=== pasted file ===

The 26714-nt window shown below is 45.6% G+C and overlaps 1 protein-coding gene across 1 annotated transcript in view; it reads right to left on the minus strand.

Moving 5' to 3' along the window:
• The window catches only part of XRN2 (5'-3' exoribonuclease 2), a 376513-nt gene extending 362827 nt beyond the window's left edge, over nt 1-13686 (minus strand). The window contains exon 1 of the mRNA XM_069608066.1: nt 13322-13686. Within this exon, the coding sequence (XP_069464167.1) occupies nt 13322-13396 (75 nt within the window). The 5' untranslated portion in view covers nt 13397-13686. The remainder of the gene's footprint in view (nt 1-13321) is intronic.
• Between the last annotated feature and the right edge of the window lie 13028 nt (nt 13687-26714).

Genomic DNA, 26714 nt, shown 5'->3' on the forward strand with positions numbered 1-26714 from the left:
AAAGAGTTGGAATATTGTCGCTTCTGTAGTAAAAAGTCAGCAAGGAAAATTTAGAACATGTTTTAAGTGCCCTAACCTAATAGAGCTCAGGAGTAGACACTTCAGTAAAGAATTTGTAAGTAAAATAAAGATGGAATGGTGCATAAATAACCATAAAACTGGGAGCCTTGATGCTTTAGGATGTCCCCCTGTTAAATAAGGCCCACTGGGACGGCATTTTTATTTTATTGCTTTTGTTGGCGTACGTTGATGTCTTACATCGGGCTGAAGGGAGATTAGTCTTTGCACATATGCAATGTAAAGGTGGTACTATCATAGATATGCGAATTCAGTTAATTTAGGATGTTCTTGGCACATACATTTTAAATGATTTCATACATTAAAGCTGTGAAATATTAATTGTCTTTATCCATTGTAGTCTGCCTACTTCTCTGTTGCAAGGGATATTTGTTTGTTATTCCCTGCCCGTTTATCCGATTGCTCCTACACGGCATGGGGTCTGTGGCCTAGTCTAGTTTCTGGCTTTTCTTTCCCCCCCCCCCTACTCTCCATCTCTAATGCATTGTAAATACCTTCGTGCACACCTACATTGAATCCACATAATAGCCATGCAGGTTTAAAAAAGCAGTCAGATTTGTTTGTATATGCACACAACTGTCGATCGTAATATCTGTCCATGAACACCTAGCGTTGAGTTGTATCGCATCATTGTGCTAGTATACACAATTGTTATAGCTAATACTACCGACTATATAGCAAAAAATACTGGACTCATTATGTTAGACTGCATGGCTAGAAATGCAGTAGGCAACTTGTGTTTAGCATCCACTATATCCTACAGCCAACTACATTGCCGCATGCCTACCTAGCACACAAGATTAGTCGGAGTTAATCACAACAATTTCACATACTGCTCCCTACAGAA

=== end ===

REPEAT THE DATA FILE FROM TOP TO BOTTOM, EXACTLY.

The 26714-nt window shown below is 45.6% G+C and overlaps 1 protein-coding gene across 1 annotated transcript in view; it reads right to left on the minus strand.

Moving 5' to 3' along the window:
• The window catches only part of XRN2 (5'-3' exoribonuclease 2), a 376513-nt gene extending 362827 nt beyond the window's left edge, over nt 1-13686 (minus strand). The window contains exon 1 of the mRNA XM_069608066.1: nt 13322-13686. Within this exon, the coding sequence (XP_069464167.1) occupies nt 13322-13396 (75 nt within the window). The 5' untranslated portion in view covers nt 13397-13686. The remainder of the gene's footprint in view (nt 1-13321) is intronic.
• Between the last annotated feature and the right edge of the window lie 13028 nt (nt 13687-26714).

Genomic DNA, 26714 nt, shown 5'->3' on the forward strand with positions numbered 1-26714 from the left:
AAAGAGTTGGAATATTGTCGCTTCTGTAGTAAAAAGTCAGCAAGGAAAATTTAGAACATGTTTTAAGTGCCCTAACCTAATAGAGCTCAGGAGTAGACACTTCAGTAAAGAATTTGTAAGTAAAATAAAGATGGAATGGTGCATAAATAACCATAAAACTGGGAGCCTTGATGCTTTAGGATGTCCCCCTGTTAAATAAGGCCCACTGGGACGGCATTTTTATTTTATTGCTTTTGTTGGCGTACGTTGATGTCTTACATCGGGCTGAAGGGAGATTAGTCTTTGCACATATGCAATGTAAAGGTGGTACTATCATAGATATGCGAATTCAGTTAATTTAGGATGTTCTTGGCACATACATTTTAAATGATTTCATACATTAAAGCTGTGAAATATTAATTGTCTTTATCCATTGTAGTCTGCCTACTTCTCTGTTGCAAGGGATATTTGTTTGTTATTCCCTGCCCGTTTATCCGATTGCTCCTACACGGCATGGGGTCTGTGGCCTAGTCTAGTTTCTGGCTTTTCTTTCCCCCCCCCCCTACTCTCCATCTCTAATGCATTGTAAATACCTTCGTGCACACCTACATTGAATCCACATAATAGCCATGCAGGTTTAAAAAAGCAGTCAGATTTGTTTGTATATGCACACAACTGTCGATCGTAATATCTGTCCATGAACACCTAGCGTTGAGTTGTATCGCATCATTGTGCTAGTATACACAATTGTTATAGCTAATACTACCGACTATATAGCAAAAAATACTGGACTCATTATGTTAGACTGCATGGCTAGAAATGCAGTAGGCAACTTGTGTTTAGCATCCACTATATCCTACAGCCAACTACATTGCCGCATGCCTACCTAGCACACAAGATTAGTCGGAGTTAATCACAACAATTTCACATACTGCTCCCTACAGAA